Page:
School pupils should only be asked to take part in research that is relevant to them and be given a say on research topics, a new guide to carrying out research with young people says.
Newcastle University has worked with Shawlands Academy in Glasgow to develop ‘ Peter%20Hopkins%20research%20protocol%20involving%20young%20people%20i, a new student-centred research protocol, which is being introduced in schools across Glasgow.
Developed because students wanted to be better informed about why research was being carried out and to have a greater say in how they participate, the protocol aims to make it easier for decisions about taking part in research to be student-led, rather than made by teachers. It also sets out how research should be conducted and how researchers should behave when working with young people.
Among the points made by students in the protocol are:
• Students should be able to refuse to participate in research without having to give a reason. They should also have the option to choose a pseudonym if they wish.
• Research should be motivated by social justice and be relevant to young people.
• Students should be provided with written feedback about what researchers found from carrying out research in the school, and whether the research was successful.
Professor Peter Hopkins worked with the S4 (Year 11) students at Shawlands Academy to develop the protocol, and is himself a former pupil of the school. He said: “Discussions about research involving young people frequently take place directly between school senior management and researchers, often without any consultation with the students about whether or not they would be interested in the research.
“This new protocol places young people at the centre of research. It is designed to be used at all stages of research, including when researchers initially approach schools seeking permission to work with young people. The new protocol will ensure that researchers are more informed about the preferences of young people so that their views and preferences about how they participate in research can be taken into account.”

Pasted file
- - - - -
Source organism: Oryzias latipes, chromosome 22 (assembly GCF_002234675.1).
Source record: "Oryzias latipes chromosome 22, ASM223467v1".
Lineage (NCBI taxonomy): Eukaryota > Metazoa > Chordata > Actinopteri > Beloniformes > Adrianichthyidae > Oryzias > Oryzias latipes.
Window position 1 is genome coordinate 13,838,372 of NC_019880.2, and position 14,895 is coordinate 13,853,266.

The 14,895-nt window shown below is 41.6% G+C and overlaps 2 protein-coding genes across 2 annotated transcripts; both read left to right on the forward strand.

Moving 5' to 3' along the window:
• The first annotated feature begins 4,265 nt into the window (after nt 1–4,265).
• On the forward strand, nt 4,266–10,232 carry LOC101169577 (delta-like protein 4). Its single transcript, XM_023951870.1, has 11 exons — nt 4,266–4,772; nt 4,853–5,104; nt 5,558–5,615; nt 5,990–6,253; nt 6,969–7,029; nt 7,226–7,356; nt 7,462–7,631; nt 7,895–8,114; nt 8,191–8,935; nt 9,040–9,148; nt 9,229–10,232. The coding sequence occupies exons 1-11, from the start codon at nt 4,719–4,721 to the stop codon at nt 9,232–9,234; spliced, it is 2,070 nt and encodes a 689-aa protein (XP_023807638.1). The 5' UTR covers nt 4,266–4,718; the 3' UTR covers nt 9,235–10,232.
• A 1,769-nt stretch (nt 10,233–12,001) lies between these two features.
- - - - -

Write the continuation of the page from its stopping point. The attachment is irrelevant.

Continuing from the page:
The students said that taking part in research gives them a chance to explore a range of topics relevant to their lives, and helps them understand why they think the way they do and why they might disagree with their friends and classmates. As a guide to researchers, a summary of topics young people think are important is included in the protocol.
Shawlands Academy is frequently approached by social researchers as the school is within a diverse part of Glasgow. The new protocol provides a framework within which pupils and teachers will be able to make informed decisions about whether or not to participate in research.
While developing the protocol, the group of S4 students visited Newcastle University to talk to researchers to learn more about the research process. They then presented their finished work to officials from Glasgow City Council at a special event in June. The group is also mentoring and training younger pupils at the school so that there is a sustainable student voice in decisions about which research takes place at Shawlands Academy.
Megan Adcock, 15, one of the students involved in developing the protocol, said: “I felt that our work on research was really worthwhile – it means we have a real say in the research in our school and how it is carried out. I loved the trip to Newcastle University too and felt really encouraged to think about my future.”
Cath Sinclair, Deputy Headteacher at Shawlands Academy, said: “The genuine partnership between Shawlands Academy and Newcastle University was built firmly on the principle of allowing students to have more than just a voice about research in schools, but actually to steer the project from inception to outcome.
“It was such a delight to watch students grow in confidence and knowledge culminating in their trip to participate in workshops at the University. As a school we are delighted to have been an integral part of this innovative project and continue to involve our students in reviewing educational research in the Academy.”
Teachers, pupils and researchers will be able to access the new research protocol on the Glasgow City Council website.
Dr Michele McClung, Support Services Manager (Policy and Research) for Education Services at Glasgow City Council, said: “Understanding more about the areas young people want to be researched on and listening to their views on how they think research should be undertaken in their schools, delivers a better outcome for everyone. We are very pleased with this new research protocol, and hope that in time, schools in other parts of Scotland will use it.”
published on: 6 October 2015